Fortress Tzuba is a nice little bonus that transforms the otherwise ordinary Tel Aviv-Jerusalem drive into an excursion. Find it by accident, and you’ll gasp – “Am I suddenly on the wrong side of Europe?” You won’t be completely wrong, either. Fortress Tzuba looks like a medieval Scottish Border castle that somehow missed the attention of restorers.
To get to Fortress Tzuba by road, exit Route 1 at the junction to Beit Shemesh and then turn left up the scenic ascent along Route 395 at Eshtaol Junction. Kibbutz Tzuba is about 10 kilometers ahead.
The site can be comfortably explored on foot in about an hour. While you revel in medieval history and expanses of ripening grapes, it may be a good idea to leave your kids under their grandparents' supervision at the adjacent Kiftzuba Adventure Park, where they'll be entertained by the bouncy castles, miniature railway and bumper cars.
Part of what makes a visit to Fortress Tzuba so interesting is that it emphasizes the previous subjugation of Israel and the Middle East to medieval Europe. Indeed, the Scottish castles and Crusader fortresses in the Levant are similarly designed and once served similar functions – to control a frontier or newly conquered area, and keep the enemy at bay.
Jerusalem was the ultimate target of the fanatical Crusader armies. With their fervent messianic sense of destiny, they pushed through Nebi Samwil and conquered the holy city in June 1099. The local Muslims and Jews who didn't get out in time were massacred by the Crusaders.
But as the Crusaders soon found out, it was one thing to get to Jerusalem, and quite another to make their power and presence felt in the region. Their solution was a network of citadels that served simultaneously as their knights’ watchtowers over the region, their places of prayer and their residences. They also gave much-needed rest to the weary Christian pilgrims.
This fortress – which they named Belmont – controlled the key route between Jaffa and Jerusalem. As you explore, you can identify features common to citadels built during this period in Israel – and all across Europe, for that matter – such as the double walls that protect the inner keep, and the outer vaulted chambers with their herringbone ceilings. This structure is likely to have been erected toward the end of the reign of Baldwin III (1131-1174), the king of the Crusader Latin Kingdom of Jerusalem, which in its heyday extended from Eilat to Beirut.
The word "explore" is the operative word here. Unlike the Crusader citadels of Monfort and Belvoir farther north, Belmont has not been restored. Entrance is free, but you'll have to be your own guide, especially in working out which parts of the recently excavated site are from the age of the Crusaders, and which belong to the later Muslim Period. (This is part of what makes the site such a curiosity – to be sure, there are no detailed, multi-lingual signs to lead you.) As a general rule, the structures made of larger, rougher-cut stones that fit together like a 3-D puzzle are from the Crusaders. Those made of smaller, pebble-like stones held together by mortar come from the later Turkish Period, when the fortress accommodated generations of village leaders.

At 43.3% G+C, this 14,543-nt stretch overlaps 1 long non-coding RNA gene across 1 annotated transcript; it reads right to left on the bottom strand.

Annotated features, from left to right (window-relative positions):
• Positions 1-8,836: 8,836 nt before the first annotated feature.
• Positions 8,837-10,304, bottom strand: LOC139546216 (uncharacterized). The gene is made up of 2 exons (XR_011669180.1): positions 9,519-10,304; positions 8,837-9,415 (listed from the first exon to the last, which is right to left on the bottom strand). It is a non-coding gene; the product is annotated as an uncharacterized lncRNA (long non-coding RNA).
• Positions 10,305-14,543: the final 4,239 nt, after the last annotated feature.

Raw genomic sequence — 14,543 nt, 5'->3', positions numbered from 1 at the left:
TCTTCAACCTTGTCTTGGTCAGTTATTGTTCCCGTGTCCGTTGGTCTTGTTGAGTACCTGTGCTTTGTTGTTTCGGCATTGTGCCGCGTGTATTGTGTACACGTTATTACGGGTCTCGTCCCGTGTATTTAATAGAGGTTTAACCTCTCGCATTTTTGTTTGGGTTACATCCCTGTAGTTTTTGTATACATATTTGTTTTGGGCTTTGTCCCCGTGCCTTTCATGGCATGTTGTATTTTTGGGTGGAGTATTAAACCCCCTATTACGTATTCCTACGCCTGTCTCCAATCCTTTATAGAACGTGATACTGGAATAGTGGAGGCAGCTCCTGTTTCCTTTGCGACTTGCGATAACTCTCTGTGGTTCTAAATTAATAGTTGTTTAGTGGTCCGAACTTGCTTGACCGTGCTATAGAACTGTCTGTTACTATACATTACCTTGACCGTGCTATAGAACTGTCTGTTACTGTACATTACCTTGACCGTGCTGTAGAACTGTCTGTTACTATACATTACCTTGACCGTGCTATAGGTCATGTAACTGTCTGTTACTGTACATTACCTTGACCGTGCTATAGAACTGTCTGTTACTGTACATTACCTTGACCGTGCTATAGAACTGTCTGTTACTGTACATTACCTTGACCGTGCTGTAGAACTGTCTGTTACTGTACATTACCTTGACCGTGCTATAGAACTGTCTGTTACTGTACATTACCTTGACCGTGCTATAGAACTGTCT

A walk through the kibbutz, with its fortress-domed hill right in front, narrows to a paved path that leads up to the grounds of the Crusader stronghold. It features superb 360-degree views of Abu Ghosh, Mevasseret Zion, Hadassah Ein Karem Hospital, and the traffic-clogged Route 1 into and out of Jerusalem.
Follow the rather neglected blue-marked path around the summit in a clockwise direction. You will encounter two superlative viewpoints where the Crusaders kept a close eye on the entrances to Jerusalem, one to the north and the other to the south. Near the end of the circuit are a couple of vaulted chambers, with the trademark Crusader herringbone ceiling. Their scales have been worn away at the point where they once joined together to form the cross. Infested with mosquitoes, the mattress on the floor suggests temporary occupation by squatters from a rather more recent period.
After the Crusaders were forced out of the region, Belmont became part of the Arab village of Suba. It had a population of about 600 before its destruction in Israel's 1948 War of Independence. Egyptian forces of the Muslim Brotherhood were occasionally stationed in Suba, which then was on the Jordanian front, attacking Israeli traffic on the route to Jerusalem. It was conquered by the Palmach in June 1948.
The immediate area has retained its population of about 600, at the kibbutz renamed Tzuba, slightly to the south. Apart from supplying much-needed recreation at Kiftzuba, the kibbutz also has a very high-quality winery, some of whose red and white wines have been internationally recognized with gold and silver medals. These come from premier vineyards including the ones you'll pass on your way to the kibbutz.
Detours may also be made on foot to more ancient sites, including the recently excavated cave of John the Baptist, winepresses dating from the Second Temple period, and the localities' natural water supply at the ancient spring of Ein Tzuba.
Finish your visit at the entrance of the kibbutz with a well-earned giant-sized vanilla-flavored iced coffee, served to you personally in the deep arm-chaired luxury of the Belmont Hotel.
Kibbutz Tzuba may be reached by Superbus 183 from Binyamei Hama (International Convention Center), Jerusalem. The Kiftzuba Adventure Park, at the kibbutz entrance, charges a fee. The park can be reached at 054-563-7068.
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